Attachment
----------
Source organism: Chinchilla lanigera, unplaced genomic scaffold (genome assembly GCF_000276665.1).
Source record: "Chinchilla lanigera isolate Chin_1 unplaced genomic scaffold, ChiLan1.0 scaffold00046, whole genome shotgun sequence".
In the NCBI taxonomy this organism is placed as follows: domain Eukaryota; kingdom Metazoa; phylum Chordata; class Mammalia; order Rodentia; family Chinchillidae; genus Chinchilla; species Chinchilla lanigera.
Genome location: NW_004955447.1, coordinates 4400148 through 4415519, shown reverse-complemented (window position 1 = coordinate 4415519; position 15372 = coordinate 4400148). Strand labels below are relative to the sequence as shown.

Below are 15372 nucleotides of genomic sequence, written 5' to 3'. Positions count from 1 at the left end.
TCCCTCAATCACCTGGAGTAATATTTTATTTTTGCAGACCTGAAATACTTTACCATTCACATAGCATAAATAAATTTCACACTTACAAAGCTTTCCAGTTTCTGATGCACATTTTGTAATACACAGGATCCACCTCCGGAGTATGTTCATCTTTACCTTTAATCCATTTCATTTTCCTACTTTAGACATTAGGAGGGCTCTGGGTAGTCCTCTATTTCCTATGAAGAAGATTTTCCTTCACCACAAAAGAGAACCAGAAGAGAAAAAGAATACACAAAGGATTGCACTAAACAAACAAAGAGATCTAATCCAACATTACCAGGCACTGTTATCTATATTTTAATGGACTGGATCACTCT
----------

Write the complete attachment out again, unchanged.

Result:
Source organism: Chinchilla lanigera, unplaced genomic scaffold (genome assembly GCF_000276665.1).
Source record: "Chinchilla lanigera isolate Chin_1 unplaced genomic scaffold, ChiLan1.0 scaffold00046, whole genome shotgun sequence".
In the NCBI taxonomy this organism is placed as follows: domain Eukaryota; kingdom Metazoa; phylum Chordata; class Mammalia; order Rodentia; family Chinchillidae; genus Chinchilla; species Chinchilla lanigera.
Genome location: NW_004955447.1, coordinates 4400148 through 4415519, shown reverse-complemented (window position 1 = coordinate 4415519; position 15372 = coordinate 4400148). Strand labels below are relative to the sequence as shown.

Below are 15372 nucleotides of genomic sequence, written 5' to 3'. Positions count from 1 at the left end.
TCCCTCAATCACCTGGAGTAATATTTTATTTTTGCAGACCTGAAATACTTTACCATTCACATAGCATAAATAAATTTCACACTTACAAAGCTTTCCAGTTTCTGATGCACATTTTGTAATACACAGGATCCACCTCCGGAGTATGTTCATCTTTACCTTTAATCCATTTCATTTTCCTACTTTAGACATTAGGAGGGCTCTGGGTAGTCCTCTATTTCCTATGAAGAAGATTTTCCTTCACCACAAAAGAGAACCAGAAGAGAAAAAGAATACACAAAGGATTGCACTAAACAAACAAAGAGATCTAATCCAACATTACCAGGCACTGTTATCTATATTTTAATGGACTGGATCACTCT